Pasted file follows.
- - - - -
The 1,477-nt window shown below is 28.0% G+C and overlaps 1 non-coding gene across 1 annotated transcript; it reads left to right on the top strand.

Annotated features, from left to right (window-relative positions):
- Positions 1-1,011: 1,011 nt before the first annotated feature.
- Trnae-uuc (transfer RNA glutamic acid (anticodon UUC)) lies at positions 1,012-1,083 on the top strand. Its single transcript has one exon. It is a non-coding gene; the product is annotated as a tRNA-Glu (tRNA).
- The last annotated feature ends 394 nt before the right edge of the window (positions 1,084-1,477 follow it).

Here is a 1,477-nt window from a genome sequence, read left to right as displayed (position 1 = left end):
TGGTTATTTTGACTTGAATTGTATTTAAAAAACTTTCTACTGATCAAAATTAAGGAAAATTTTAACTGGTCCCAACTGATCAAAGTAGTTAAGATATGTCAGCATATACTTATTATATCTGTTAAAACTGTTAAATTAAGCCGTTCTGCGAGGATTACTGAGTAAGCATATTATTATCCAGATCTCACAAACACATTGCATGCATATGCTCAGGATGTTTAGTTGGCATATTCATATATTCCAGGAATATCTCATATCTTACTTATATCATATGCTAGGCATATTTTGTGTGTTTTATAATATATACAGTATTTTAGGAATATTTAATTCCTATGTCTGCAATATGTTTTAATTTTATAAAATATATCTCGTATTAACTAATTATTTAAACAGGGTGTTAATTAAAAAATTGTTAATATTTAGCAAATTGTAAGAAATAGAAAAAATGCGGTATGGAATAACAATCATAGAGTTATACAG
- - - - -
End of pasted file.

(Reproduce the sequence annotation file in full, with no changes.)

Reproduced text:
The 1,477-nt window shown below is 28.0% G+C and overlaps 1 non-coding gene across 1 annotated transcript; it reads left to right on the top strand.

Annotated features, from left to right (window-relative positions):
- Positions 1-1,011: 1,011 nt before the first annotated feature.
- Trnae-uuc (transfer RNA glutamic acid (anticodon UUC)) lies at positions 1,012-1,083 on the top strand. Its single transcript has one exon. It is a non-coding gene; the product is annotated as a tRNA-Glu (tRNA).
- The last annotated feature ends 394 nt before the right edge of the window (positions 1,084-1,477 follow it).

Here is a 1,477-nt window from a genome sequence, read left to right as displayed (position 1 = left end):
TGGTTATTTTGACTTGAATTGTATTTAAAAAACTTTCTACTGATCAAAATTAAGGAAAATTTTAACTGGTCCCAACTGATCAAAGTAGTTAAGATATGTCAGCATATACTTATTATATCTGTTAAAACTGTTAAATTAAGCCGTTCTGCGAGGATTACTGAGTAAGCATATTATTATCCAGATCTCACAAACACATTGCATGCATATGCTCAGGATGTTTAGTTGGCATATTCATATATTCCAGGAATATCTCATATCTTACTTATATCATATGCTAGGCATATTTTGTGTGTTTTATAATATATACAGTATTTTAGGAATATTTAATTCCTATGTCTGCAATATGTTTTAATTTTATAAAATATATCTCGTATTAACTAATTATTTAAACAGGGTGTTAATTAAAAAATTGTTAATATTTAGCAAATTGTAAGAAATAGAAAAAATGCGGTATGGAATAACAATCATAGAGTTATACAG